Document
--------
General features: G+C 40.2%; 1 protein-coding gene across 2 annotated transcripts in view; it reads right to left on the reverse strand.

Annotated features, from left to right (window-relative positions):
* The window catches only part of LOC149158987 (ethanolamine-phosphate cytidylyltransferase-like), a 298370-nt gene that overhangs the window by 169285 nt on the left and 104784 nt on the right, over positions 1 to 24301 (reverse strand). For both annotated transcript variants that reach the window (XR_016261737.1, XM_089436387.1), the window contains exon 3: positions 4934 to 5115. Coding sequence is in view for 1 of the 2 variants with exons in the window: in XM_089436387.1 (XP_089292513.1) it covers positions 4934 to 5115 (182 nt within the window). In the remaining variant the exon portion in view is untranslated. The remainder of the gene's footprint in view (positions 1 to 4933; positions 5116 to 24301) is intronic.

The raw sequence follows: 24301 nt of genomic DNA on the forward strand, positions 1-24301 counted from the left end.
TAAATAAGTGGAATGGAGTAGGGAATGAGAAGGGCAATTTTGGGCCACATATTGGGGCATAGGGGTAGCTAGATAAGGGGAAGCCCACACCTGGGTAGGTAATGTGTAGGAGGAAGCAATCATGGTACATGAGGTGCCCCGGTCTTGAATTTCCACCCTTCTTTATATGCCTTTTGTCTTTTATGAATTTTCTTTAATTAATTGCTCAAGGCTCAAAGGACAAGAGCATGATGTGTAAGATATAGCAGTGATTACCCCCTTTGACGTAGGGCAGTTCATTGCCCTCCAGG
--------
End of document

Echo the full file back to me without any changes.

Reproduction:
General features: G+C 40.2%; 1 protein-coding gene across 2 annotated transcripts in view; it reads right to left on the reverse strand.

Annotated features, from left to right (window-relative positions):
* The window catches only part of LOC149158987 (ethanolamine-phosphate cytidylyltransferase-like), a 298370-nt gene that overhangs the window by 169285 nt on the left and 104784 nt on the right, over positions 1 to 24301 (reverse strand). For both annotated transcript variants that reach the window (XR_016261737.1, XM_089436387.1), the window contains exon 3: positions 4934 to 5115. Coding sequence is in view for 1 of the 2 variants with exons in the window: in XM_089436387.1 (XP_089292513.1) it covers positions 4934 to 5115 (182 nt within the window). In the remaining variant the exon portion in view is untranslated. The remainder of the gene's footprint in view (positions 1 to 4933; positions 5116 to 24301) is intronic.

The raw sequence follows: 24301 nt of genomic DNA on the forward strand, positions 1-24301 counted from the left end.
TAAATAAGTGGAATGGAGTAGGGAATGAGAAGGGCAATTTTGGGCCACATATTGGGGCATAGGGGTAGCTAGATAAGGGGAAGCCCACACCTGGGTAGGTAATGTGTAGGAGGAAGCAATCATGGTACATGAGGTGCCCCGGTCTTGAATTTCCACCCTTCTTTATATGCCTTTTGTCTTTTATGAATTTTCTTTAATTAATTGCTCAAGGCTCAAAGGACAAGAGCATGATGTGTAAGATATAGCAGTGATTACCCCCTTTGACGTAGGGCAGTTCATTGCCCTCCAGG